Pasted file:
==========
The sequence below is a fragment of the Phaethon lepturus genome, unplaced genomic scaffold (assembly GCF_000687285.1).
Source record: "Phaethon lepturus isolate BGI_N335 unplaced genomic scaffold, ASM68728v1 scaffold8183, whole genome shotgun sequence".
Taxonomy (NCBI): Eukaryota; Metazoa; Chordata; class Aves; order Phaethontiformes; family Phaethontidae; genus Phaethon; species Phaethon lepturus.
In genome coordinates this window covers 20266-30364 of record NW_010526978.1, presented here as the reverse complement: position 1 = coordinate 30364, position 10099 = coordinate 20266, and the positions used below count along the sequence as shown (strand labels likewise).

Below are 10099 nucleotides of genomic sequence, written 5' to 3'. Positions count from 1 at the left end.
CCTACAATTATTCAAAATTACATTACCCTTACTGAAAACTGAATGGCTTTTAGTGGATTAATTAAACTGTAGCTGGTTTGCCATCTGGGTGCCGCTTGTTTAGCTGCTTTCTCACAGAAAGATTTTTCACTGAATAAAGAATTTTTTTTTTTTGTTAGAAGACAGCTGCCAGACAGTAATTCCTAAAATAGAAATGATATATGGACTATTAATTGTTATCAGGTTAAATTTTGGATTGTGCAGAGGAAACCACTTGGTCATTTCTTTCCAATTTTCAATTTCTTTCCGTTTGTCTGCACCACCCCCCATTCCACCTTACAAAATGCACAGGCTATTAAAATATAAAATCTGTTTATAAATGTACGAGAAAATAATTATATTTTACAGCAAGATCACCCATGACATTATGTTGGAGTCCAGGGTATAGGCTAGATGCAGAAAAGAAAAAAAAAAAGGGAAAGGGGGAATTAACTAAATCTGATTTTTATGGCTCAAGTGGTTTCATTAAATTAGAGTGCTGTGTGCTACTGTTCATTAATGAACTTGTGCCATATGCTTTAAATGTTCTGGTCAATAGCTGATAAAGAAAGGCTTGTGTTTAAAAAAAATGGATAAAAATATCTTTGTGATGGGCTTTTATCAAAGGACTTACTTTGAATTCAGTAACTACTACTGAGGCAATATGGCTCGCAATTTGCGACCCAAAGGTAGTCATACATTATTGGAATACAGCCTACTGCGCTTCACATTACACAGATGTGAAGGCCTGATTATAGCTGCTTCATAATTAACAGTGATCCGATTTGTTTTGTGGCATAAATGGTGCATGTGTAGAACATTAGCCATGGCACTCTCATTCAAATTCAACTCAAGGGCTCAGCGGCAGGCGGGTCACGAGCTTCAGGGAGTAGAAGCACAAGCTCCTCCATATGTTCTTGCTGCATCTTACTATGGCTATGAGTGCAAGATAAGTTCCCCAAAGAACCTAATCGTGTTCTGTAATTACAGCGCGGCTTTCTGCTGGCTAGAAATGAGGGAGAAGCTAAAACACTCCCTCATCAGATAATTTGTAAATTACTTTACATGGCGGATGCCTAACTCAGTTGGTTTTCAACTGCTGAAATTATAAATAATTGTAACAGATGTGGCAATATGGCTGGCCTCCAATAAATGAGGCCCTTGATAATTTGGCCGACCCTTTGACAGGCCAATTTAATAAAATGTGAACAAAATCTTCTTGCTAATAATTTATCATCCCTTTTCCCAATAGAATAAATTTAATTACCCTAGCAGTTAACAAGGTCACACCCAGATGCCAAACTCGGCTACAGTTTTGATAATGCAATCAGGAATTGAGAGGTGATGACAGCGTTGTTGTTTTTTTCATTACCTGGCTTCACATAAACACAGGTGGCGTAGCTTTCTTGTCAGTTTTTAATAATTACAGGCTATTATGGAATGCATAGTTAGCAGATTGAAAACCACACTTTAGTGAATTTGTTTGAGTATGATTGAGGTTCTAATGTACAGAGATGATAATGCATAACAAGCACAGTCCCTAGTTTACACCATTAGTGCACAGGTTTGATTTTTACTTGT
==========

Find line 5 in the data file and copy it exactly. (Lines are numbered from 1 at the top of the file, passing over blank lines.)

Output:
Below are 10099 nucleotides of genomic sequence, written 5' to 3'. Positions count from 1 at the left end.